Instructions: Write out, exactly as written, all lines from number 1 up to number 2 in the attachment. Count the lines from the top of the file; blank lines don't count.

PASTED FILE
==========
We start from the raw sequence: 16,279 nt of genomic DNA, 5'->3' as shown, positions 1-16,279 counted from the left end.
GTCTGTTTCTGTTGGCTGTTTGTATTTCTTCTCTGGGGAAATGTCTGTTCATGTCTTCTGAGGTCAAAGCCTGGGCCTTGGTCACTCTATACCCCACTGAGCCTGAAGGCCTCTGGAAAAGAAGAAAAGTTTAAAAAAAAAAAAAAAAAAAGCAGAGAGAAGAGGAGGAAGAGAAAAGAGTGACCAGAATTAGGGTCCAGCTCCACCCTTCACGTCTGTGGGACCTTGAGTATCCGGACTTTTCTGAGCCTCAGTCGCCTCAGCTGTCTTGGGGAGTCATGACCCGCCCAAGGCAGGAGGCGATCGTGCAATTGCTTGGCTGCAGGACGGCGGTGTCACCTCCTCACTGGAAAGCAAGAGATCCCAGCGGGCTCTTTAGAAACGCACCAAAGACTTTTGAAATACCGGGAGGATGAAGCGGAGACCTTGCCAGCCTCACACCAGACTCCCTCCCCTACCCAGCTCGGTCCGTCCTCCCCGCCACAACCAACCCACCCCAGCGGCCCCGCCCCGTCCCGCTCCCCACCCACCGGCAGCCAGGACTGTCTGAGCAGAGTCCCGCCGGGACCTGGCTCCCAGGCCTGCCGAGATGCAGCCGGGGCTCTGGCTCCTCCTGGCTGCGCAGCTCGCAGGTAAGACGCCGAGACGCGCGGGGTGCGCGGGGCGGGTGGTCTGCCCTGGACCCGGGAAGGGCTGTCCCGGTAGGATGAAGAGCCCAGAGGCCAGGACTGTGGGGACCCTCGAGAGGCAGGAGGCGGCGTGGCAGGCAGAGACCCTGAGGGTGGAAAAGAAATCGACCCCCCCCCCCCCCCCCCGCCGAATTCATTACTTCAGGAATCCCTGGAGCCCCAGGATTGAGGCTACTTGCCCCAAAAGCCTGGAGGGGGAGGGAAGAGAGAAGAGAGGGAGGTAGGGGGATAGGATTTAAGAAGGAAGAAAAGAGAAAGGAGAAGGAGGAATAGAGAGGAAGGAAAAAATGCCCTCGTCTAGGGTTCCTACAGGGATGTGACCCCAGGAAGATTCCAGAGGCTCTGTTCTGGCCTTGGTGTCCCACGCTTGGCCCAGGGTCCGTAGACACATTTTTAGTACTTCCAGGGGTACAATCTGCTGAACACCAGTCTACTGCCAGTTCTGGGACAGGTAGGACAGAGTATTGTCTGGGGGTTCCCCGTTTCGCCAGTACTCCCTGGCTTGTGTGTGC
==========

We start from the raw sequence: 16,279 nt of genomic DNA, 5'->3' as shown, positions 1-16,279 counted from the left end.
GTCTGTTTCTGTTGGCTGTTTGTATTTCTTCTCTGGGGAAATGTCTGTTCATGTCTTCTGAGGTCAAAGCCTGGGCCTTGGTCACTCTATACCCCACTGAGCCTGAAGGCCTCTGGAAAAGAAGAAAAGTTTAAAAAAAAAAAAAAAAAAAGCAGAGAGAAGAGGAGGAAGAGAAAAGAGTGACCAGAATTAGGGTCCAGCTCCACCCTTCACGTCTGTGGGACCTTGAGTATCCGGACTTTTCTGAGCCTCAGTCGCCTCAGCTGTCTTGGGGAGTCATGACCCGCCCAAGGCAGGAGGCGATCGTGCAATTGCTTGGCTGCAGGACGGCGGTGTCACCTCCTCACTGGAAAGCAAGAGATCCCAGCGGGCTCTTTAGAAACGCACCAAAGACTTTTGAAATACCGGGAGGATGAAGCGGAGACCTTGCCAGCCTCACACCAGACTCCCTCCCCTACCCAGCTCGGTCCGTCCTCCCCGCCACAACCAACCCACCCCAGCGGCCCCGCCCCGTCCCGCTCCCCACCCACCGGCAGCCAGGACTGTCTGAGCAGAGTCCCGCCGGGACCTGGCTCCCAGGCCTGCCGAGATGCAGCCGGGGCTCTGGCTCCTCCTGGCTGCGCAGCTCGCAGGTAAGACGCCGAGACGCGCGGGGTGCGCGGGGCGGGTGGTCTGCCCTGGACCCGGGAAGGGCTGTCCCGGTAGGATGAAGAGCCCAGAGGCCAGGACTGTGGGGACCCTCGAGAGGCAGGAGGCGGCGTGGCAGGCAGAGACCCTGAGGGTGGAAAAGAAATCGACCCCCCCCCCCCCCCCCCGCCGAATTCATTACTTCAGGAATCCCTGGAGCCCCAGGATTGAGGCTACTTGCCCCAAAAGCCTGGAGGGGGAGGGAAGAGAGAAGAGAGGGAGGTAGGGGGATAGGATTTAAGAAGGAAGAAAAGAGAAAGGAGAAGGAGGAATAGAGAGGAAGGAAAAAATGCCCTCGTCTAGGGTTCCTACAGGGATGTGACCCCAGGAAGATTCCAGAGGCTCTGTTCTGGCCTTGGTGTCCCACGCTTGGCCCAGGGTCCGTAGACACATTTTTAGTACTTCCAGGGGTACAATCTGCTGAACACCAGTCTACTGCCAGTTCTGGGACAGGTAGGACAGAGTATTGTCTGGGGGTTCCCCGTTTCGCCAGTACTCCCTGGCTTGTGTGTGC